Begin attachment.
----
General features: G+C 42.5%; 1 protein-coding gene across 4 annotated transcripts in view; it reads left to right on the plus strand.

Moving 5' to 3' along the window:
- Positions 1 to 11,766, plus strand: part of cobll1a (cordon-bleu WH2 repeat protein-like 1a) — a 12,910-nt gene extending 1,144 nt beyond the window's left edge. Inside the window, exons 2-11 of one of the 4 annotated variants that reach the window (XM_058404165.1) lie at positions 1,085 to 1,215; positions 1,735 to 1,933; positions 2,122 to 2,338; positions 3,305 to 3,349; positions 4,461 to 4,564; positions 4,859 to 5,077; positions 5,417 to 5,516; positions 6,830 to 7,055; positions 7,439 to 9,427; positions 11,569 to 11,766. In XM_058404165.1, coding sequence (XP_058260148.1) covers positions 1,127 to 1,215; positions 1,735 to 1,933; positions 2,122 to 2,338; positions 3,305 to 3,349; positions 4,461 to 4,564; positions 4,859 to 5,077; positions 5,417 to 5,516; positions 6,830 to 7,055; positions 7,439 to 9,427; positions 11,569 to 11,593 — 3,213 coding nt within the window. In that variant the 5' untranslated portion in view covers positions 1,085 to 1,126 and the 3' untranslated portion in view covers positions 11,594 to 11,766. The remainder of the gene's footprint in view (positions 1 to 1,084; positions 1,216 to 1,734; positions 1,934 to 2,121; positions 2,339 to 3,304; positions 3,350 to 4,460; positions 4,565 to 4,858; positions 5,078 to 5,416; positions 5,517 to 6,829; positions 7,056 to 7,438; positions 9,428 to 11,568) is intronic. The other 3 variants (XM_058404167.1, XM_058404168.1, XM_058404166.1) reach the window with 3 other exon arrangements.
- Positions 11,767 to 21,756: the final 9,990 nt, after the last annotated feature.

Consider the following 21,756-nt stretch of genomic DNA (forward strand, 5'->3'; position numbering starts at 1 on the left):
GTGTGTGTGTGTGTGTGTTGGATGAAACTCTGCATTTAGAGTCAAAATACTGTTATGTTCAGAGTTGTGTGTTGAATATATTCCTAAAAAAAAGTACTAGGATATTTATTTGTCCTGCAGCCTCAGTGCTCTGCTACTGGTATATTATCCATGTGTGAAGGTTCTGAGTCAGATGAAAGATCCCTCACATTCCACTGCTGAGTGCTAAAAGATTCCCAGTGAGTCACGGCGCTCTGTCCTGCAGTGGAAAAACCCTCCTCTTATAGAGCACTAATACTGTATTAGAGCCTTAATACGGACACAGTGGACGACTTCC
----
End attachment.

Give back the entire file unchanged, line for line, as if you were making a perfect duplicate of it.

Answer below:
General features: G+C 42.5%; 1 protein-coding gene across 4 annotated transcripts in view; it reads left to right on the plus strand.

Moving 5' to 3' along the window:
- Positions 1 to 11,766, plus strand: part of cobll1a (cordon-bleu WH2 repeat protein-like 1a) — a 12,910-nt gene extending 1,144 nt beyond the window's left edge. Inside the window, exons 2-11 of one of the 4 annotated variants that reach the window (XM_058404165.1) lie at positions 1,085 to 1,215; positions 1,735 to 1,933; positions 2,122 to 2,338; positions 3,305 to 3,349; positions 4,461 to 4,564; positions 4,859 to 5,077; positions 5,417 to 5,516; positions 6,830 to 7,055; positions 7,439 to 9,427; positions 11,569 to 11,766. In XM_058404165.1, coding sequence (XP_058260148.1) covers positions 1,127 to 1,215; positions 1,735 to 1,933; positions 2,122 to 2,338; positions 3,305 to 3,349; positions 4,461 to 4,564; positions 4,859 to 5,077; positions 5,417 to 5,516; positions 6,830 to 7,055; positions 7,439 to 9,427; positions 11,569 to 11,593 — 3,213 coding nt within the window. In that variant the 5' untranslated portion in view covers positions 1,085 to 1,126 and the 3' untranslated portion in view covers positions 11,594 to 11,766. The remainder of the gene's footprint in view (positions 1 to 1,084; positions 1,216 to 1,734; positions 1,934 to 2,121; positions 2,339 to 3,304; positions 3,350 to 4,460; positions 4,565 to 4,858; positions 5,078 to 5,416; positions 5,517 to 6,829; positions 7,056 to 7,438; positions 9,428 to 11,568) is intronic. The other 3 variants (XM_058404167.1, XM_058404168.1, XM_058404166.1) reach the window with 3 other exon arrangements.
- Positions 11,767 to 21,756: the final 9,990 nt, after the last annotated feature.

Consider the following 21,756-nt stretch of genomic DNA (forward strand, 5'->3'; position numbering starts at 1 on the left):
GTGTGTGTGTGTGTGTGTTGGATGAAACTCTGCATTTAGAGTCAAAATACTGTTATGTTCAGAGTTGTGTGTTGAATATATTCCTAAAAAAAAGTACTAGGATATTTATTTGTCCTGCAGCCTCAGTGCTCTGCTACTGGTATATTATCCATGTGTGAAGGTTCTGAGTCAGATGAAAGATCCCTCACATTCCACTGCTGAGTGCTAAAAGATTCCCAGTGAGTCACGGCGCTCTGTCCTGCAGTGGAAAAACCCTCCTCTTATAGAGCACTAATACTGTATTAGAGCCTTAATACGGACACAGTGGACGACTTCC